The new season is still someway away so I thought I'd take the opportunity to slip in some stories to help the time pass from the pending tray. Today we go back the golden age of travel and the steam train.
So if you have a few moments, all aboard.
Two train engines have carried the name Tottenham Hotspur.’ The first was named at Walthamstow station in May 1937. The original plan was we would get an engine (no 2871) but a last minute problem meant it was not ready and its predecessor (2870) was rushed into place. This had been already been christened Manchester City but some quick swopping of plates allowed the engine to be renamed.
The engines had been built at the Robert Stephenson and Co. Ltd, in Darlington. In total of 25 were named after football teams. These proved very popular with railway train spotters and football fans alike. All of them were apple green and carried a board indicting its team. In its earliest days it was on the London to Manchester run.
Although hard workers they were not too popular with the footplate crews and it was withdrawn from service and streamlined before it returned to work on the London to Norwich route. At that point 2870 was renamed ‘The City of London.’ Leaving Spurs without a train carrying its name for several months.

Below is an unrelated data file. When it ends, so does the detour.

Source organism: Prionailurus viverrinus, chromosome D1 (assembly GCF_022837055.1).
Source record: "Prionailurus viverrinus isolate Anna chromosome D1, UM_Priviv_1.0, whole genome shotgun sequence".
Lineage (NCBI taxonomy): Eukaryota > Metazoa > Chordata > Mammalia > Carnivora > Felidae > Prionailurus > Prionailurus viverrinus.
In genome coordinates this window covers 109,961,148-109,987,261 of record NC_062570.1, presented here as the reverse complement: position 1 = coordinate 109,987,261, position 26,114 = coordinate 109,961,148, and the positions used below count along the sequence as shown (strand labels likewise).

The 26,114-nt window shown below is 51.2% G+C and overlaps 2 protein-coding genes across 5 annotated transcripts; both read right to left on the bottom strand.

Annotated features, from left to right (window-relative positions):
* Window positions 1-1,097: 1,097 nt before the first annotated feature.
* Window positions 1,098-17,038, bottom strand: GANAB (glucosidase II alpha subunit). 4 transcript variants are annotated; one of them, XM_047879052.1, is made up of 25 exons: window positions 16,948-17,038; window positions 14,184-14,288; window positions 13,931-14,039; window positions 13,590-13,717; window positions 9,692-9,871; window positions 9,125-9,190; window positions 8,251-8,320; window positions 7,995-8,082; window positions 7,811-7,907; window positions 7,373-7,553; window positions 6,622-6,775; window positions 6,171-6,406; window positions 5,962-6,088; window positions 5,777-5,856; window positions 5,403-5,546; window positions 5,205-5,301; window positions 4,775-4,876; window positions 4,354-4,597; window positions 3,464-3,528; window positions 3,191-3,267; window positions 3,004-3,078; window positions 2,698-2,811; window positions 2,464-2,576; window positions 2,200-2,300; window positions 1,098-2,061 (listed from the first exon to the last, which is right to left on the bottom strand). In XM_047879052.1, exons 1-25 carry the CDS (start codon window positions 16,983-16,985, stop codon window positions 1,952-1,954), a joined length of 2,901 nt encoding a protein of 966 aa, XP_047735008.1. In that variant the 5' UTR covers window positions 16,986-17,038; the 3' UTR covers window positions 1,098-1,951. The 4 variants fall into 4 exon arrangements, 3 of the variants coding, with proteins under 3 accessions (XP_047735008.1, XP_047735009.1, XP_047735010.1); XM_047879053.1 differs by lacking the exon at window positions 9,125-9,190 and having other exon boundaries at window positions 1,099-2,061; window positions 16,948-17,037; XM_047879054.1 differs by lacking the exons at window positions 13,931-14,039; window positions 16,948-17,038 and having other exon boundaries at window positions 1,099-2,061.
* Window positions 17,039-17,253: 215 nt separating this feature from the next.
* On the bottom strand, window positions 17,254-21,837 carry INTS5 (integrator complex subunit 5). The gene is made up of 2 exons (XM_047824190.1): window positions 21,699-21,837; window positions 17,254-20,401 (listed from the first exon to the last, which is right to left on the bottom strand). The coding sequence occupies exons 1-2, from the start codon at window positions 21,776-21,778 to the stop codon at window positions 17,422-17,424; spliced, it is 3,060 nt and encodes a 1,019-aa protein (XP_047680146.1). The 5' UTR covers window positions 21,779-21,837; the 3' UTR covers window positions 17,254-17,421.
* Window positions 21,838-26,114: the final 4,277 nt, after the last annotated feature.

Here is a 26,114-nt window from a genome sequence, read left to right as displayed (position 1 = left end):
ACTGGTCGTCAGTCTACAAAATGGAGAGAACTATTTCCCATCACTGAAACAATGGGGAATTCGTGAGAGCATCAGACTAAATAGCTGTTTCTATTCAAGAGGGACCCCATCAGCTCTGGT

Then in January 1938 the Tottenham ‘name plates’ were transferred to a second locomotive, one of the B17 class that was then carrying the title ‘Thoresby Park’ and had been built in 1931.
In August the company renumbered their engines and “Tottenham Hotspur’ became no 1630. I mention this as the images can be very confusing for us not railway buffs. It then changed again when the railways were nationalized to 61630 and became a darker Brunswick Green, having been painted black during the war. These engines were designed by Herbert Gresley, who also designed two of the most famous trains, The Flying Scotsman and The Mallard.
As electric and diesel saw an end to steam trains the locomotive spent its last days working in Lincolnshire before being withdrawn from service in August 1958 and a year later was broken up.
The name plates were presented to the club and until the redevelopment of White Hart Lane were on display in the stadium. They will I expect return to view when the new stadium and museum are completed.
I must thank my friend from years back who supplied endless technical data from how much coal it carried through to the best working temperature for the boiler.
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